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What choices must we make in order to be effective in life and leadership? Do we make them once or multiple times? Is there a benchmark for Christian leaders to follow relative to these choices?

Reading leadership or management books is beneficial but should never serve as the foundation for life and leadership. We should learn from examples like the Prophet Daniel (1:4), who was godly plus being skilled and knowledgeable of his times.

David Livingston, pioneer missionary to Africa, formed his choices into a prayer to God . . .

“Lord, send me anywhere, only go with me; lay any burden on me, only sustain me; and sever every tie, but the tie that binds me to Thy service and Thy heart.”

In 1 Chronicles 28:1-10, the veteran leader David is communicating strategic decisions to the next generation. Verse nine presents Three Choices Every Christian Leader Must Make to Be Effective.

Are we willing to?

  1. Know God Experientially. I am referring to more than your personal faith, but nothing mystical. Oswald Chambers said, “The Almighty creates no desires deep in the human soul that He cannot Himself satisfy.”
  2. Serve God Loyally. A person who serves like this does so with wholeheartedness, there is no room for duplicity. I am reminded of H. Dale Burke’s definition of a “Core Value” in his book Less is More Leadership. He says it is “something you will not abandon even if it hurts you in the marketplace.” Loyalty trumps popularity, applause, acceptance or wealth.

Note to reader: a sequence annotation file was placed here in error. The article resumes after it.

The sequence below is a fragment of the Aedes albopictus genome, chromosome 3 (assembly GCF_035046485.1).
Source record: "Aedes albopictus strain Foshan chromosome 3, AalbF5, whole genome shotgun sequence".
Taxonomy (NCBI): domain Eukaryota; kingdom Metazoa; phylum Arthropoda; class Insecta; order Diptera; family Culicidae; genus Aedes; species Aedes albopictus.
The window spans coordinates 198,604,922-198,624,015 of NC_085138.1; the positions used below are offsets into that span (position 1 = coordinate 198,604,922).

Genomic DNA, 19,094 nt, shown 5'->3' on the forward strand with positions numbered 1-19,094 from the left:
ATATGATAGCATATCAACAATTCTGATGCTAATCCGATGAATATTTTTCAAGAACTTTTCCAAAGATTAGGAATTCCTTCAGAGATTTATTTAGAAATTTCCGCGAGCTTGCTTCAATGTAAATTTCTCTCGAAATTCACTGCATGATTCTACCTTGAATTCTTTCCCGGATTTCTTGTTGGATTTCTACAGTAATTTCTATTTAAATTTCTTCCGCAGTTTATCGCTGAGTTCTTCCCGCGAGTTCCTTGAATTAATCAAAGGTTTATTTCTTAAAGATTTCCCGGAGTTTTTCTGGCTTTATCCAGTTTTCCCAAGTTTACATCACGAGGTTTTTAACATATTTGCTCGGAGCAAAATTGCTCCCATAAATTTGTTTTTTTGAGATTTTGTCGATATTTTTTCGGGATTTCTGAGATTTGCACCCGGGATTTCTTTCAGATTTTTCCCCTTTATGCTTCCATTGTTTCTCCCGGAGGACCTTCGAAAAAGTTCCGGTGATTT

3. Obey God Willingly.  The ultimate life is to live in obedience to God because you delight to do so, it brings great pleasure. I love what Nancy Leigh DeMoss said in her book Surrender on this subject.

“Someone has said that the will of God is exactly what we would choose if we knew what God knows.”

These three choices may sound simple or common, but I have never found them to be so in my fifty plus years of leadership. Every day I have to make a choice to know God, to have an undivided heart, and to willingly walk in His ways.

Tell me about your journey as a Christian leader!

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  1. As a pastor, I recognize the importance of these choices daily, but don’t always make them properly. As a professor once said pertaining to Romans 12:1, “the thing about a living sacrifice is that it is apt to crawl off the altar.”

    • Ken, if I am constantly having to remind myself of the strategic nature of my choices. Thank you for drawing the correlation between our surrender to Christ and the way we make those choices. Mike

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